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Interpreting results: Skewness and kurtosis
Interpreting skewness and kurtosis
Skewness quantifies how symmetrical the distribution is.
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A symmetrical distribution has a skewness of zero.
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An asymmetrical distribution with a long tail to the right (higher values) has a positive skew.
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An asymmetrical distribution with a long tail to the left (lower values) has a negative skew.
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The skewness is unitless.
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Any threshold or rule of thumb is arbitrary, but here is one: If the skewness is greater than 1.0 (or less than -1.0), the skewness is substantial and the distribution is far from symmetrical.
Kurtosis quantifies whether the shape of the data distribution matches the Gaussian distribution.
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A Gaussian distribution has a kurtosis of 0.
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A flatter distribution has a negative kurtosis,
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A distribution more peaked than a Gaussian distribution has a positive kurtosis.
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Kurtosis has no units.
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The value that Prism reports is sometimes called the excess kurtosis since the expected kurtosis for a Gaussian distribution is 0.0.
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An alternative definition of kurtosis is computed by adding 3 to the value reported by Prism. With this definition, a Gaussian distribution is expected to have a kurtosis of 3.0.
How skewness is computed
Skewness has been defined in multiple ways. The steps below explain the method used by Prism, called g1 (the most common method). It is identical to the skew() function in Excel.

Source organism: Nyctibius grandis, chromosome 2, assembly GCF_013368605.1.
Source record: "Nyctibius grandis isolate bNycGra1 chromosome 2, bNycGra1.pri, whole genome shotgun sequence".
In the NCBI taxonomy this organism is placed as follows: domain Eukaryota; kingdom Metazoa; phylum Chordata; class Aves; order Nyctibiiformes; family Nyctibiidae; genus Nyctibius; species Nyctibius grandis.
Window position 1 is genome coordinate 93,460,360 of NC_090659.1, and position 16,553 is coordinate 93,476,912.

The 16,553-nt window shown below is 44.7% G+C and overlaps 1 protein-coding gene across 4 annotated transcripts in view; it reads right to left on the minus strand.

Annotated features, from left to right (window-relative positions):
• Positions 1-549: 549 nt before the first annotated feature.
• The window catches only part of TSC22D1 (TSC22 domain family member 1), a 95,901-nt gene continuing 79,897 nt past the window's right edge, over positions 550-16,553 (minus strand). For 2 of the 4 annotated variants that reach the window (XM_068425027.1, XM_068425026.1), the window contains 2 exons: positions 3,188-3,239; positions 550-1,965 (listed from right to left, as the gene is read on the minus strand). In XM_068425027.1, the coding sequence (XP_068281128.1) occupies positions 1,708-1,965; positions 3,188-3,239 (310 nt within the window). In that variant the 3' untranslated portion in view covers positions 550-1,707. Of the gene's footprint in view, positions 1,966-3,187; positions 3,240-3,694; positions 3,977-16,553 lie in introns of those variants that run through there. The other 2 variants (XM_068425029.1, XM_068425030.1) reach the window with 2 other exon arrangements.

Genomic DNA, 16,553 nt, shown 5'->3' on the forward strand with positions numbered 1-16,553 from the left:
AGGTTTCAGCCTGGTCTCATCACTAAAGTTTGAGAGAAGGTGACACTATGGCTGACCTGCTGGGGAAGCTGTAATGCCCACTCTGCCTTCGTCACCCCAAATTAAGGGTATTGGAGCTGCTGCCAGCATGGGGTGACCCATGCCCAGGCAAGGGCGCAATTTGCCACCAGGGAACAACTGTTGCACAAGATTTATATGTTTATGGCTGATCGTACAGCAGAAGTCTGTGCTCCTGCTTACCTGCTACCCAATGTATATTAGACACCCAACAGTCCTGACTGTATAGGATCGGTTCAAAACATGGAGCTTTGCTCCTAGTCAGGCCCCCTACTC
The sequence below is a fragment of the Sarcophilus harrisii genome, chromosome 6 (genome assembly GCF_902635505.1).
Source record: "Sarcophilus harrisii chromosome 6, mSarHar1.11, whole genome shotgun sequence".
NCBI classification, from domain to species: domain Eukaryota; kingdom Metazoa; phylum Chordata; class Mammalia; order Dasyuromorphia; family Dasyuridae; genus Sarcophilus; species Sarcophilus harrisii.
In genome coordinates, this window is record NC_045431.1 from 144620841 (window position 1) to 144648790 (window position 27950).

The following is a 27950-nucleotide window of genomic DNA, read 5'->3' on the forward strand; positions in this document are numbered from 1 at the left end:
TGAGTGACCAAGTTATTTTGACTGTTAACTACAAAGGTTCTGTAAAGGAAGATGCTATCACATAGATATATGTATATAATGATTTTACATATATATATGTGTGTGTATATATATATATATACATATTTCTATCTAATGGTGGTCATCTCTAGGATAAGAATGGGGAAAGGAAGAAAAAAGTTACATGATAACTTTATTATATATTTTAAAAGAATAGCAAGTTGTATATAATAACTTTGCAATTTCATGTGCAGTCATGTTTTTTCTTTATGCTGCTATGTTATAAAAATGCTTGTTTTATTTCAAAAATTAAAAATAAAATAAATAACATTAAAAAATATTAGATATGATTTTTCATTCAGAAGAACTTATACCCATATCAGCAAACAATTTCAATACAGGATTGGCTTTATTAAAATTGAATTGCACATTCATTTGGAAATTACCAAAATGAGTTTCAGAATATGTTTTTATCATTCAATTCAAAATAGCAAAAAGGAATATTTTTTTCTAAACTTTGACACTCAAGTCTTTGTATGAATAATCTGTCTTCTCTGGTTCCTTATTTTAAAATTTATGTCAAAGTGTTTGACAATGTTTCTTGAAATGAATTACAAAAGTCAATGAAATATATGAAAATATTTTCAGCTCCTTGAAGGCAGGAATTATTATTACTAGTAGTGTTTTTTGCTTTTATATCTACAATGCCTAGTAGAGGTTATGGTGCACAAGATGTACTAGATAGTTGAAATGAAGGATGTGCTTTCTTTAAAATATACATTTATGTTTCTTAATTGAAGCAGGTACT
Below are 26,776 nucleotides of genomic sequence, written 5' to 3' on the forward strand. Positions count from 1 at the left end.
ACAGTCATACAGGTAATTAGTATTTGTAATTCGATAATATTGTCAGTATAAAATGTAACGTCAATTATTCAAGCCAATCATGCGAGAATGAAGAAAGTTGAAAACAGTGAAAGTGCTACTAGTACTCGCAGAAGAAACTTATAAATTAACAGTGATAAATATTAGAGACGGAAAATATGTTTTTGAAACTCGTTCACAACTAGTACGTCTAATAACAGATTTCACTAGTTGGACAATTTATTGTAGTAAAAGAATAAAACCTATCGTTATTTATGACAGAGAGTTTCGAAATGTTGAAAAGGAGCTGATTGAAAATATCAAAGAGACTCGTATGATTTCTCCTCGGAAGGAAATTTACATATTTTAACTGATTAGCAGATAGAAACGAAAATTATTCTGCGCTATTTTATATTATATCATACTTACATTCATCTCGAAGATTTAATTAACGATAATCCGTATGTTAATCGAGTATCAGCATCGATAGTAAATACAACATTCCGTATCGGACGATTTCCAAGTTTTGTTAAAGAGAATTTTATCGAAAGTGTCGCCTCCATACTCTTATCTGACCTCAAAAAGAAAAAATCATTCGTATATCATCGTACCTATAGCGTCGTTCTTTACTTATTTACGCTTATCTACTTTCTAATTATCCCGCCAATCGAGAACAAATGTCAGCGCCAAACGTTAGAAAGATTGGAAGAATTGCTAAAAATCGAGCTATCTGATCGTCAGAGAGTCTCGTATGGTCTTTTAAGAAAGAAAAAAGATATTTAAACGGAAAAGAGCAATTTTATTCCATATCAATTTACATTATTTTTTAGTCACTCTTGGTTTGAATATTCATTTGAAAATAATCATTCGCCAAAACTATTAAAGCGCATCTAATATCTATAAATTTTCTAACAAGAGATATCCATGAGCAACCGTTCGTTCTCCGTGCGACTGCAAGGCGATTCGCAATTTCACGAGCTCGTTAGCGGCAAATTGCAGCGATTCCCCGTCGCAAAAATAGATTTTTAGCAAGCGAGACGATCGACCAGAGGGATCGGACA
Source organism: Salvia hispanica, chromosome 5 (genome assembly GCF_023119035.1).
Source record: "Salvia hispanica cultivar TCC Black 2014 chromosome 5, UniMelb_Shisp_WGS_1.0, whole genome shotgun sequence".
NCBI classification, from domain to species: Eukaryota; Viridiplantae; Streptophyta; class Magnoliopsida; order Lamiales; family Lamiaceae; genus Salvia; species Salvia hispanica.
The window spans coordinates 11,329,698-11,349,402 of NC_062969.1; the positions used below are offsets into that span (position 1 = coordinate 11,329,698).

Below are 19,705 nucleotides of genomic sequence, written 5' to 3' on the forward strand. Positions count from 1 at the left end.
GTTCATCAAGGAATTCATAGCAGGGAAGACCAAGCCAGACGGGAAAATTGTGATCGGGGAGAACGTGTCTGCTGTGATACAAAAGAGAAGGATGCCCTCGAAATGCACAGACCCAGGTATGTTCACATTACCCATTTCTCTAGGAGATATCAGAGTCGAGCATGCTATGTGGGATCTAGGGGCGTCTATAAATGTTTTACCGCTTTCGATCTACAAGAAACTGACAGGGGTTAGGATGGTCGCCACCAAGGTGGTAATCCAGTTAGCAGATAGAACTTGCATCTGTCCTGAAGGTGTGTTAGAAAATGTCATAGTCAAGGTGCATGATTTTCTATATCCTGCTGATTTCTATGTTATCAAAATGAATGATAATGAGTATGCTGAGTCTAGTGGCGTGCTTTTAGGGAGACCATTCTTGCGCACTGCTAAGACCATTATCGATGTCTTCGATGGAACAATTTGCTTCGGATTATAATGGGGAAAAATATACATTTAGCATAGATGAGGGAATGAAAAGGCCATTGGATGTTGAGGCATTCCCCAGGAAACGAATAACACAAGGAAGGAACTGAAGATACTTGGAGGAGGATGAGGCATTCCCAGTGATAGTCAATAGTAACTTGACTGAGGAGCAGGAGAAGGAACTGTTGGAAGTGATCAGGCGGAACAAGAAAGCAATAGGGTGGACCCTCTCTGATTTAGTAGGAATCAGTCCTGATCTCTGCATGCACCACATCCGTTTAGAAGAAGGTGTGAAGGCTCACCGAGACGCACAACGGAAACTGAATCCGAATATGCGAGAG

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We want to know about symmetry around the sample mean. So the first step is to subtract the sample mean from each value, The result will be positive for values greater than the mean, negative for values that are smaller than the mean, and zero for values that exactly equal the mean.
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To compute a unitless measures of skewness, divide each of the differences computed in step 1 by the standard deviation of the values. These ratios (the difference between each value and the mean divided by the standard deviation) are called z ratios. By definition, the average of these values is zero and their standard deviation is 1.
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For each value, compute z3. Note that cubing values preserves the sign. The cube of a positive value is still positive, and the cube of a negative value is still negative.
4.
Average the list of z3 by dividing the sum of those values by n-1, where n is the number of values in the sample. If the distribution is symmetrical, the positive and negative values will balance each other, and the average will be close to zero. If the distribution is not symmetrical, the average will be positive if the distribution is skewed to the right, and negative if skewed to the left. Why n-1 rather than n? For the same reason that n-1 is used when computing the standard deviation.
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Correct for bias. For reasons that I do not really understand, that average computed in step 4 is biased with small samples -- its absolute value is smaller than it should be. Correct for the bias by multiplying the mean of z3 by the ratio n/(n-2). This correction increases the value if the skewness is positive, and makes the value more negative if the skewness is negative. With large samples, this correction is trivial. But with small samples, the correction is substantial.